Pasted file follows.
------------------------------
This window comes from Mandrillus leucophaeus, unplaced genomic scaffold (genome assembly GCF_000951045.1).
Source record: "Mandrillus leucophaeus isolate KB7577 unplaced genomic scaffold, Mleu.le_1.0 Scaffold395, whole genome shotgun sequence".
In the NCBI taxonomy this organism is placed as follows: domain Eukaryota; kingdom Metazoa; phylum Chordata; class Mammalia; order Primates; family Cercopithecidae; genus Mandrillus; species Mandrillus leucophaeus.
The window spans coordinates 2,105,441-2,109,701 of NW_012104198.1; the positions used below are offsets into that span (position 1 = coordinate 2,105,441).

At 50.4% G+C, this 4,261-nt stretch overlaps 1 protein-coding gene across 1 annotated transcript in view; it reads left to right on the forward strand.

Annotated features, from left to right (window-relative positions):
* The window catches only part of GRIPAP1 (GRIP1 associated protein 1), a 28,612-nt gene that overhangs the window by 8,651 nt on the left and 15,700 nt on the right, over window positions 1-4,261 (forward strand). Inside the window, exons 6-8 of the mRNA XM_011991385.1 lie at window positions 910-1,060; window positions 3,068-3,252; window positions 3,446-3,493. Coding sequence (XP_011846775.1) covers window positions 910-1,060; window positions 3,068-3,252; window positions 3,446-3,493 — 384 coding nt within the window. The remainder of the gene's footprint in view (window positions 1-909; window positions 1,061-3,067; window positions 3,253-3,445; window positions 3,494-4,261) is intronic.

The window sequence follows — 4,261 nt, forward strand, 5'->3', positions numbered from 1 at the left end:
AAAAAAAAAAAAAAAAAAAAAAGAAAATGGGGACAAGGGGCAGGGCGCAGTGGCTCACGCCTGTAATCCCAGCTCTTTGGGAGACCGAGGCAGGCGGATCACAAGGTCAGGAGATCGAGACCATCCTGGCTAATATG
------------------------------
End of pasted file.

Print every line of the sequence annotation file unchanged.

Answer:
This window comes from Mandrillus leucophaeus, unplaced genomic scaffold (genome assembly GCF_000951045.1).
Source record: "Mandrillus leucophaeus isolate KB7577 unplaced genomic scaffold, Mleu.le_1.0 Scaffold395, whole genome shotgun sequence".
In the NCBI taxonomy this organism is placed as follows: domain Eukaryota; kingdom Metazoa; phylum Chordata; class Mammalia; order Primates; family Cercopithecidae; genus Mandrillus; species Mandrillus leucophaeus.
The window spans coordinates 2,105,441-2,109,701 of NW_012104198.1; the positions used below are offsets into that span (position 1 = coordinate 2,105,441).

At 50.4% G+C, this 4,261-nt stretch overlaps 1 protein-coding gene across 1 annotated transcript in view; it reads left to right on the forward strand.

Annotated features, from left to right (window-relative positions):
* The window catches only part of GRIPAP1 (GRIP1 associated protein 1), a 28,612-nt gene that overhangs the window by 8,651 nt on the left and 15,700 nt on the right, over window positions 1-4,261 (forward strand). Inside the window, exons 6-8 of the mRNA XM_011991385.1 lie at window positions 910-1,060; window positions 3,068-3,252; window positions 3,446-3,493. Coding sequence (XP_011846775.1) covers window positions 910-1,060; window positions 3,068-3,252; window positions 3,446-3,493 — 384 coding nt within the window. The remainder of the gene's footprint in view (window positions 1-909; window positions 1,061-3,067; window positions 3,253-3,445; window positions 3,494-4,261) is intronic.

The window sequence follows — 4,261 nt, forward strand, 5'->3', positions numbered from 1 at the left end:
AAAAAAAAAAAAAAAAAAAAAAGAAAATGGGGACAAGGGGCAGGGCGCAGTGGCTCACGCCTGTAATCCCAGCTCTTTGGGAGACCGAGGCAGGCGGATCACAAGGTCAGGAGATCGAGACCATCCTGGCTAATATG